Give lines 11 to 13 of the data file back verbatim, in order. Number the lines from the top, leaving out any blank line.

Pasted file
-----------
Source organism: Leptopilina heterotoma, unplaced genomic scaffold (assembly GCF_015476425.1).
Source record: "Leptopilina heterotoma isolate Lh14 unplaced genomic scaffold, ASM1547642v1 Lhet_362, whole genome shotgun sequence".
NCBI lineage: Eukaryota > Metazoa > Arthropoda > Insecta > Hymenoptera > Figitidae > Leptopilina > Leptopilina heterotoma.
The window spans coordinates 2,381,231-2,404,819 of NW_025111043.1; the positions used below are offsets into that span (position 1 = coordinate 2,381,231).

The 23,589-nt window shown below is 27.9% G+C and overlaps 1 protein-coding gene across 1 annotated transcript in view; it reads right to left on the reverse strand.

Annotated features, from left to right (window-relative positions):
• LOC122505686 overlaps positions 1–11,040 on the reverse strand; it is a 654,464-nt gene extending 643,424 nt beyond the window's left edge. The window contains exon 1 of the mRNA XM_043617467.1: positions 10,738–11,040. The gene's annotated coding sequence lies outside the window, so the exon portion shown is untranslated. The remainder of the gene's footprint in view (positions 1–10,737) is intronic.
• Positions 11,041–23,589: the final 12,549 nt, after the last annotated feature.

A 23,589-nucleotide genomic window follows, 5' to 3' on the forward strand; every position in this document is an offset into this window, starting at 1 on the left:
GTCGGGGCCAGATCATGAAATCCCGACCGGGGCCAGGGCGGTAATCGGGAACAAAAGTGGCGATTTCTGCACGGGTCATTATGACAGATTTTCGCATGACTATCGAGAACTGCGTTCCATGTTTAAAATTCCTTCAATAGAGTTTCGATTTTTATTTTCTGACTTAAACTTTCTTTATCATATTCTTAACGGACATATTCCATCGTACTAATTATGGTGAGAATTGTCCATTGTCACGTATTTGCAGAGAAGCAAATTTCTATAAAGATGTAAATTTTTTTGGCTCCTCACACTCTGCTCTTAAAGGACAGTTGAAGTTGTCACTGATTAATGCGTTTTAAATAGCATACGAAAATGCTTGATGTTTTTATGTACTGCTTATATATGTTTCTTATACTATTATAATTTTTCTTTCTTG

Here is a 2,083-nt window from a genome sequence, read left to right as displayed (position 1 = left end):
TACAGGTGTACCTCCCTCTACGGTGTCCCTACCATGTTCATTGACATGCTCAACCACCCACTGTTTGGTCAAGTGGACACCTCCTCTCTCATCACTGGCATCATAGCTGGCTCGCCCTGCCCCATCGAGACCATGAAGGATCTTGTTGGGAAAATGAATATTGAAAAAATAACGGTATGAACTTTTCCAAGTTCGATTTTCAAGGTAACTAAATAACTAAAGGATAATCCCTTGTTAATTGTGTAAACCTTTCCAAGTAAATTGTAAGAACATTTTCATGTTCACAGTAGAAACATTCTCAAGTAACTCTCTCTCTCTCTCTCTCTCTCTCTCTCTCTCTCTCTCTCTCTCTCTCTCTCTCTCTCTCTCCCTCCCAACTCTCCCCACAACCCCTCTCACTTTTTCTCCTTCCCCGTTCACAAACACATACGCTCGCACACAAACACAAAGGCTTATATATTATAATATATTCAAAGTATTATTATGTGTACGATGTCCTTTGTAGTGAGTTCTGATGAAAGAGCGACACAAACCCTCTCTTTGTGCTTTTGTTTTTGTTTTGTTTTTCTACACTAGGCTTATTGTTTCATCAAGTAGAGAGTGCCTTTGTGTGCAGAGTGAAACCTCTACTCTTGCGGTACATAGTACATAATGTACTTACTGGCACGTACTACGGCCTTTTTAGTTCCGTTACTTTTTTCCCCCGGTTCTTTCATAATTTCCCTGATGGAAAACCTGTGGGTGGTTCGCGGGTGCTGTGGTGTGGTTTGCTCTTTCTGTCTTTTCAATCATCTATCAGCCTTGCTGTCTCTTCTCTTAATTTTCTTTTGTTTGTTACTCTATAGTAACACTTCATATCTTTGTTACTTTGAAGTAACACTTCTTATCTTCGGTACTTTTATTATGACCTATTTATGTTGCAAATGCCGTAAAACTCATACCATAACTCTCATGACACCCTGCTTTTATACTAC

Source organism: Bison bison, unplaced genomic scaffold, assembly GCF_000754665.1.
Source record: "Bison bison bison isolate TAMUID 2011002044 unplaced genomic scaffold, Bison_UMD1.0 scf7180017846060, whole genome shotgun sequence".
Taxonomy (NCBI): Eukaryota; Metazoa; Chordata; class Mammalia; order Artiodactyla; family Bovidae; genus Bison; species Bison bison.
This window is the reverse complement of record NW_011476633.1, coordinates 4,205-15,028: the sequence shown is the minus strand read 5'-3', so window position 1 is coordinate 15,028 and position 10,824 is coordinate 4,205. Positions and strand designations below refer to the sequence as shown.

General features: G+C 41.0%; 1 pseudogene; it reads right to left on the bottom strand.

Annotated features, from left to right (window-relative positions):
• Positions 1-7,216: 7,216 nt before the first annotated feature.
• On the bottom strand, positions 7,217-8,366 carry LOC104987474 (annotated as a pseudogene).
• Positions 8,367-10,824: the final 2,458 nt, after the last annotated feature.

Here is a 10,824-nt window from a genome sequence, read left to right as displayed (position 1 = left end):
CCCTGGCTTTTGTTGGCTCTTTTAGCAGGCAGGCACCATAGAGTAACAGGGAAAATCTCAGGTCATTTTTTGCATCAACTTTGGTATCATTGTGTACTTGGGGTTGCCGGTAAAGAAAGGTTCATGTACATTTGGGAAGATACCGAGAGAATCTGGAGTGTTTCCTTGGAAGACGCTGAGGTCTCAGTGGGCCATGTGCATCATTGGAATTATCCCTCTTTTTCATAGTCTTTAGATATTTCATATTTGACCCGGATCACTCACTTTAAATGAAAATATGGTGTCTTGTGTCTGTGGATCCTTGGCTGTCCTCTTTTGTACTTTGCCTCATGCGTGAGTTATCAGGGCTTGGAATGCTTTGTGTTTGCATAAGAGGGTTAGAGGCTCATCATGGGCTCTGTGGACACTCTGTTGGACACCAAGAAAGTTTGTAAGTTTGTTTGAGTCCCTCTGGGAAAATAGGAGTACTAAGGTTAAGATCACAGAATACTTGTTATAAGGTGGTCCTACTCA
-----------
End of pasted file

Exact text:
Here is a 2,083-nt window from a genome sequence, read left to right as displayed (position 1 = left end):
TACAGGTGTACCTCCCTCTACGGTGTCCCTACCATGTTCATTGACATGCTCAACCACCCACTGTTTGGTCAAGTGGACACCTCCTCTCTCATCACTGGCATCATAGCTGGCTCGCCCTGCCCCATCGAGACCATGAAGGATCTTGTTGGGAAAATGAATATTGAAAAAATAACGGTATGAACTTTTCCAAGTTCGATTTTCAAGGTAACTAAATAACTAAAGGATAATCCCTTGTTAATTGTGTAAACCTTTCCAAGTAAATTGTAAGAACATTTTCATGTTCACAGTAGAAACATTCTCAAGTAACTCTCTCTCTCTCTCTCTCTCTCTCTCTCTCTCTCTCTCTCTCTCTCTCTCTCTCTCTCTCTCCCTCCCAACTCTCCCCACAACCCCTCTCACTTTTTCTCCTTCCCCGTTCACAAACACATACGCTCGCACACAAACACAAAGGCTTATATATTATAATATATTCAAAGTATTATTATGTGTACGATGTCCTTTGTAGTGAGTTCTGATGAAAGAGCGACACAAACCCTCTCTTTGTGCTTTTGTTTTTGTTTTGTTTTTCTACACTAGGCTTATTGTTTCATCAAGTAGAGAGTGCCTTTGTGTGCAGAGTGAAACCTCTACTCTTGCGGTACATAGTACATAATGTACTTACTGGCACGTACTACGGCCTTTTTAGTTCCGTTACTTTTTTCCCCCGGTTCTTTCATAATTTCCCTGATGGAAAACCTGTGGGTGGTTCGCGGGTGCTGTGGTGTGGTTTGCTCTTTCTGTCTTTTCAATCATCTATCAGCCTTGCTGTCTCTTCTCTTAATTTTCTTTTGTTTGTTACTCTATAGTAACACTTCATATCTTTGTTACTTTGAAGTAACACTTCTTATCTTCGGTACTTTTATTATGACCTATTTATGTTGCAAATGCCGTAAAACTCATACCATAACTCTCATGACACCCTGCTTTTATACTAC

Source organism: Bison bison, unplaced genomic scaffold, assembly GCF_000754665.1.